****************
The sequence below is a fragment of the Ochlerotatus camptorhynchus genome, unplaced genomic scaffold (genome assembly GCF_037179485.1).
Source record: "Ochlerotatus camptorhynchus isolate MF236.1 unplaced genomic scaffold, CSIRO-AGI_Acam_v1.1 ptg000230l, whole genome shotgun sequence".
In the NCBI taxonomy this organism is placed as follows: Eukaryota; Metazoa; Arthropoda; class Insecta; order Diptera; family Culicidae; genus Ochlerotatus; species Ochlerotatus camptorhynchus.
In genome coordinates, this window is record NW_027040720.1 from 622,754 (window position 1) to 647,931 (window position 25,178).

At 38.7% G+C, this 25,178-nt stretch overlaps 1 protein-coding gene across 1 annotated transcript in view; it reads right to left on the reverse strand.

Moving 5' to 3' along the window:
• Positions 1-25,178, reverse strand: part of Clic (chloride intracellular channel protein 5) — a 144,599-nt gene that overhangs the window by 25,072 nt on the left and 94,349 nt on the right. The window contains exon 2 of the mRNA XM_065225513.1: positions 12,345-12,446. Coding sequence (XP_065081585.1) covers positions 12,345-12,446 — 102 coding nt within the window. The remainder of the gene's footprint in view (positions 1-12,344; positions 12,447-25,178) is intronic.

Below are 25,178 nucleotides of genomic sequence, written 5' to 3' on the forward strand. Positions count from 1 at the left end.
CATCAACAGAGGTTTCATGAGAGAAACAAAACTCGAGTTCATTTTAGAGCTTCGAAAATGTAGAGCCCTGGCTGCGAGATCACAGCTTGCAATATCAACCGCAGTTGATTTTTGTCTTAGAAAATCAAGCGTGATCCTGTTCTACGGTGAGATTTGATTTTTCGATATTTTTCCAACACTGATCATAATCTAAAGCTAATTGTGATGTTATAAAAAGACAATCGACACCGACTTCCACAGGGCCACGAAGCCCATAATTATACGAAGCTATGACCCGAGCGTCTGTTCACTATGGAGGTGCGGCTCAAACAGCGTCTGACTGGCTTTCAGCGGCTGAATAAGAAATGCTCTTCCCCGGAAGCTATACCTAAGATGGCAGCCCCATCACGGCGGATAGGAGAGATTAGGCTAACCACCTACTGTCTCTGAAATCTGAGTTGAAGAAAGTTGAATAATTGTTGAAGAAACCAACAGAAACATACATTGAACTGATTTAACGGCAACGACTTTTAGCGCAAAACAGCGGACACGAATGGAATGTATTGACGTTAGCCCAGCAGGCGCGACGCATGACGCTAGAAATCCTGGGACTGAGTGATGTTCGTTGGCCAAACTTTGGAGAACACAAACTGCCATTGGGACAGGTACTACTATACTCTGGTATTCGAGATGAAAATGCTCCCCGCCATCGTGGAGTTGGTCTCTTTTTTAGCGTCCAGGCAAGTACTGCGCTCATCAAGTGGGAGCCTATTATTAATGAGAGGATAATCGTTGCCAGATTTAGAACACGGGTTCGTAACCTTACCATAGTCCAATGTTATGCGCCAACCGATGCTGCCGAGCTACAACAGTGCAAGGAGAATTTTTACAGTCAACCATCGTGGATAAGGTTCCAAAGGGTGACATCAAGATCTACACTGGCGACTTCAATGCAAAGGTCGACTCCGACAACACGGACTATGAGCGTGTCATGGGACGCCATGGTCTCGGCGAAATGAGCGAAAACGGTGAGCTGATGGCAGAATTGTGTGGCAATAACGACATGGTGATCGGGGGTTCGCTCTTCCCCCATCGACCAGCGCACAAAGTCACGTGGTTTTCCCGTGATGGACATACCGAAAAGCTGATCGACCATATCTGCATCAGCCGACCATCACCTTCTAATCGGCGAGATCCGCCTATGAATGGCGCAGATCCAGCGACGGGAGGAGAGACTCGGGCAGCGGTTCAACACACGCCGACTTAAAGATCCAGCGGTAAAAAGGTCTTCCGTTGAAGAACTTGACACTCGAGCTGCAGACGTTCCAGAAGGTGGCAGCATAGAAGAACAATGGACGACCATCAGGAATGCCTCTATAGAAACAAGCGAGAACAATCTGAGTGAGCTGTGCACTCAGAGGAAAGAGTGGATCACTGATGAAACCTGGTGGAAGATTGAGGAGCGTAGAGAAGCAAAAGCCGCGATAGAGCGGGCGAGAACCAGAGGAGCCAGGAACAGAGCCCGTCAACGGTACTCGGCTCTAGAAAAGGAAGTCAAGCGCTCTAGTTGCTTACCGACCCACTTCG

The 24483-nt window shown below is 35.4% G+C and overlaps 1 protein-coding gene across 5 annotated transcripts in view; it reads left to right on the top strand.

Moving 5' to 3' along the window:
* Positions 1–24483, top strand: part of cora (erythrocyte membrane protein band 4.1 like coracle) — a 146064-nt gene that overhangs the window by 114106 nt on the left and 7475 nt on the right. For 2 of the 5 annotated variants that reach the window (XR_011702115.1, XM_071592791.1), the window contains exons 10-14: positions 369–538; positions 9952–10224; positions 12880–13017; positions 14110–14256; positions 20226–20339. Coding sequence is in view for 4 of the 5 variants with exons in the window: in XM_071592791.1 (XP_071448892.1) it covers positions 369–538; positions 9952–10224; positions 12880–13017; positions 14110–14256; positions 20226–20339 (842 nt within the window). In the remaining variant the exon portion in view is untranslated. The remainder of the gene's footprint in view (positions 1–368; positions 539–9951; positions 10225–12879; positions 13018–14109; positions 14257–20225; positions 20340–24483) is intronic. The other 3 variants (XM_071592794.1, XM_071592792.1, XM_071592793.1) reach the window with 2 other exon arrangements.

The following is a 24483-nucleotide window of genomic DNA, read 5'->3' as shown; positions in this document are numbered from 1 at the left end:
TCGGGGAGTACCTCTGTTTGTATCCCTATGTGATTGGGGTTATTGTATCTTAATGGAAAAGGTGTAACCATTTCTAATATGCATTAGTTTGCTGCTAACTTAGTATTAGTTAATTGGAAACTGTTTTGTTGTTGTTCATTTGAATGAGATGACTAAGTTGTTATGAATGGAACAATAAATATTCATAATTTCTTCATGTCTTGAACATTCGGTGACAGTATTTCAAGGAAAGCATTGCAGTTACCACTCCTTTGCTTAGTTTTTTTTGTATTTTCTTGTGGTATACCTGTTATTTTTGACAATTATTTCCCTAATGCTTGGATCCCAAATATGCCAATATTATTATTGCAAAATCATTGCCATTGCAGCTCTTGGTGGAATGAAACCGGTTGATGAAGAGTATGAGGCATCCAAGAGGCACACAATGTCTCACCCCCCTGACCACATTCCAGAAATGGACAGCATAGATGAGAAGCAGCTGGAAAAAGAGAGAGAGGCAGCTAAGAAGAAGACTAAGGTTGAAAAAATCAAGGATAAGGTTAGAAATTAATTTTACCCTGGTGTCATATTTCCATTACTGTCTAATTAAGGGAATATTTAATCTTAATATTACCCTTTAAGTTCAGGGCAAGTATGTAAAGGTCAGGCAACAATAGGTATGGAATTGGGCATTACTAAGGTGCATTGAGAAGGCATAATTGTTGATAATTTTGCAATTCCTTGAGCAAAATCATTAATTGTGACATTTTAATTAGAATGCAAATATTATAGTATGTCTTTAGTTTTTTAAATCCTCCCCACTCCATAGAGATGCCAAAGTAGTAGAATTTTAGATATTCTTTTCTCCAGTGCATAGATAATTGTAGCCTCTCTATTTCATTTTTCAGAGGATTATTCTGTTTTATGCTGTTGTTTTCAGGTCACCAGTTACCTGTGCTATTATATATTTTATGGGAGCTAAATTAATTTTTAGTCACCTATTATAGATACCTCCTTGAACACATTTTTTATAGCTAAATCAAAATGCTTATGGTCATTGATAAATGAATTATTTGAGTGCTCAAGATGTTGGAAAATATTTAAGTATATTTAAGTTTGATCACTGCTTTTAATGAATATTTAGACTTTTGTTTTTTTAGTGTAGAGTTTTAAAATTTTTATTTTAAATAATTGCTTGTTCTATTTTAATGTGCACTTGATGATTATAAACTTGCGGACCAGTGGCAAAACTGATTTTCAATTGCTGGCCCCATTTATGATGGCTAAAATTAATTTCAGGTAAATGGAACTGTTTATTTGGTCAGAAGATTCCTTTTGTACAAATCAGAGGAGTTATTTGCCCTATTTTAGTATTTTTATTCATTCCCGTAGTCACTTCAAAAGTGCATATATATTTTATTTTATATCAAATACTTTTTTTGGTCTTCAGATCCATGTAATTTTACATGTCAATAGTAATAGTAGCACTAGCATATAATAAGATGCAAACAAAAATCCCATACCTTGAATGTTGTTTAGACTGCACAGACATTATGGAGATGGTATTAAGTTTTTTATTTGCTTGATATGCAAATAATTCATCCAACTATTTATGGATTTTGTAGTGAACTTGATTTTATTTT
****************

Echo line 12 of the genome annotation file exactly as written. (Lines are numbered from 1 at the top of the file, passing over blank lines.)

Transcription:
* Positions 1–24483, top strand: part of cora (erythrocyte membrane protein band 4.1 like coracle) — a 146064-nt gene that overhangs the window by 114106 nt on the left and 7475 nt on the right. For 2 of the 5 annotated variants that reach the window (XR_011702115.1, XM_071592791.1), the window contains exons 10-14: positions 369–538; positions 9952–10224; positions 12880–13017; positions 14110–14256; positions 20226–20339. Coding sequence is in view for 4 of the 5 variants with exons in the window: in XM_071592791.1 (XP_071448892.1) it covers positions 369–538; positions 9952–10224; positions 12880–13017; positions 14110–14256; positions 20226–20339 (842 nt within the window). In the remaining variant the exon portion in view is untranslated. The remainder of the gene's footprint in view (positions 1–368; positions 539–9951; positions 10225–12879; positions 13018–14109; positions 14257–20225; positions 20340–24483) is intronic. The other 3 variants (XM_071592794.1, XM_071592792.1, XM_071592793.1) reach the window with 2 other exon arrangements.